Why is My Bench Press Weak the Day After Deadlifts? (Explained!)

It actually sounds quite weird that your bench press would be affected the day after deadlifts.

However, if you’ve experienced this then you know just how real it is.

In fact, you may even find that your bench press is so badly impacted that you’re not lifting anywhere near the potential you know you’re capable of.

But, should deadlifts really affect your bench press the following day?

Or is there something more untoward that you’re not aware of?

Allow me to reveal all.

Bench Press Day After Deadlift

The main reason that your bench press is weak the day after deadlifts is because your secondary muscles are fatigued. As an example, deadlifts will stimulate the lats, traps, deltoids, and core, and all these muscles are still activated when you bench press. However, if you find that deadlifts are constantly affecting your bench press then you may need to increase your calorie intake, while ensuring that you’re getting ample rest and recovery.

Your Secondary Bench Press Muscles Are Fatigued

The Torso of a Man Holding His Sore Shoulder

Firstly, I think it’s important to realise just how physically taxing deadlifting is.

In fact, I would hazard a guess that many gym-goers typically arrange their “rest day” immediately after their deadlift session.

Let;s face facts, you’re using a huge number of muscles when you deadlift.

Plus, you’re typically lifting more weight than you would for the vast majority of other lifts.

So, there’s no shame in feeling tired and fatigued the day after deadlifts.

That being said, the very fact that deadlifts affect your ability to bench the next day initially seems extremely weird.

However, not only are deadlifts physically taxing, they also place huge demands on your Central Nervous System.

And Central Nervous fatigue can impact just about everything you want to do, never mind bench pressing.

So, if your bench press isn’t up to much the day after deadlifts, this may point to nervous system fatigue.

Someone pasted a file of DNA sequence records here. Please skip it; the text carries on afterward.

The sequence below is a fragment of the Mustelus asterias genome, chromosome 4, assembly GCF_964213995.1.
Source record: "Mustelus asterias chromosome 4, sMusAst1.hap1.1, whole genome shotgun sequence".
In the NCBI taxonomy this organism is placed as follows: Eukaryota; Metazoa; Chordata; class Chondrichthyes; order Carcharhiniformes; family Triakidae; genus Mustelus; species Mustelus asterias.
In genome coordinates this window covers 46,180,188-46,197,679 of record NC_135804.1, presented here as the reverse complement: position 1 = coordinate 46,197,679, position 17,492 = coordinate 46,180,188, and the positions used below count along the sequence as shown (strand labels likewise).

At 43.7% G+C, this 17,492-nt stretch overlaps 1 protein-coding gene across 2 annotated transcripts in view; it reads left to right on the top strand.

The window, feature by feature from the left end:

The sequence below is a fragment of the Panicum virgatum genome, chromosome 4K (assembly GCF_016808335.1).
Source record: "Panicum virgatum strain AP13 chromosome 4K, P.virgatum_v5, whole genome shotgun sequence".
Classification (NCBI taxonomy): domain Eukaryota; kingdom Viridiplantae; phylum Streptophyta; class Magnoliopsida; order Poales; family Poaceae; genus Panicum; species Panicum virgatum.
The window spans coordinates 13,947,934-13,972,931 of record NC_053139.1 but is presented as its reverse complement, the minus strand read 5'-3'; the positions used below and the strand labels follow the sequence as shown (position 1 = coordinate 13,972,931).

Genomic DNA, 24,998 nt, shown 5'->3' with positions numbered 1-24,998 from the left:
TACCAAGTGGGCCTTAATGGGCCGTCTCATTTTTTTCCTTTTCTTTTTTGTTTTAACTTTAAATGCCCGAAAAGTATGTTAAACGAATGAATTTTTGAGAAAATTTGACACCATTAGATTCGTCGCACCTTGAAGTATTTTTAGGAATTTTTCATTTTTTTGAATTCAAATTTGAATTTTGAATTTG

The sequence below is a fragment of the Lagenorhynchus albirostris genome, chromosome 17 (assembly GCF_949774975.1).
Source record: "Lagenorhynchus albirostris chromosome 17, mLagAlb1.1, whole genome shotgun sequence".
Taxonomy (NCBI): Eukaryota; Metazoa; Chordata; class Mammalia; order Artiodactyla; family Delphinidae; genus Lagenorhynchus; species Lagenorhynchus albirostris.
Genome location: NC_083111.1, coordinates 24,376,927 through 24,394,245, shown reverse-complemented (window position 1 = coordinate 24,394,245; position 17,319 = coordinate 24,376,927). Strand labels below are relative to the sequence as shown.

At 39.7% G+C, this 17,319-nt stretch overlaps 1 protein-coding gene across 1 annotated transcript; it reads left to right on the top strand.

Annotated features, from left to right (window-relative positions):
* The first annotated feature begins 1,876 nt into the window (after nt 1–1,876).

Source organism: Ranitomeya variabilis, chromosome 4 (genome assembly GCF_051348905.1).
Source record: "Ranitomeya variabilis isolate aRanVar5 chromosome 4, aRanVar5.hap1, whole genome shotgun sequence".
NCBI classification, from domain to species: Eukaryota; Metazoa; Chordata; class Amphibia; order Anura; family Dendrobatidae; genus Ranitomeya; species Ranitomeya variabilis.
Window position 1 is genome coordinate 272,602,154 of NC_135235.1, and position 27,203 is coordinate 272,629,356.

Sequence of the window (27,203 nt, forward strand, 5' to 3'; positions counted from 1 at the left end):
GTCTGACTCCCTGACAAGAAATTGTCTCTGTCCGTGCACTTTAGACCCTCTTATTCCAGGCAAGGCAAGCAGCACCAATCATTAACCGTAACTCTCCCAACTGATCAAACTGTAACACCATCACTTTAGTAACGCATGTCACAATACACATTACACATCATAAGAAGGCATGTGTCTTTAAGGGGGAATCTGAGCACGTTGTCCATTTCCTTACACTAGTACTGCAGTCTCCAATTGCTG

That being said, this isn’t usually something that happens out of the blue, and it’s usually a build-up over time.

However, what is more likely is that the secondary muscles that you use during bench press are still fatigued from your deadlift session.

At first this may seem somewhat odd.

What I mean by this is that the deadlift is mainly a posterior chain exercise, whereas the bench press is primarily for chest.

Nevertheless, there are a fair few secondary muscles which you use that overlap from one exercise to the other.

A prime example of this is that it is perfectly normal to feel deadlifts in your lats, traps, delts, core, and even your arms.

These exact same muscles are also working whenever you bench press.

So, it’s perfectly normal that these secondary muscles may not have fully recovered by the next day.

And this will explain why your bench press is suffering.

Are You Eating Enough?

Something I always like to look at if my training is suffering is my nutrition and rest.

There’s no two ways about it, you need to fuel your workouts, you need to fuel your recovery, plus you need to take ample rest between workouts, as well as getting a good night’s sleep.

If you’re not adhering to this then you’re not going to be performing in the gym as well as you would hope.

Furthermore, I’ve mentioned just how taxing deadlifts are, so you definitely need to be taking in enough calories.

In fact, if you’re not eating enough, not only will your workouts suffer, but so will your day in general.

And if you allow this to continue it won’t be long before your workouts become much less effective.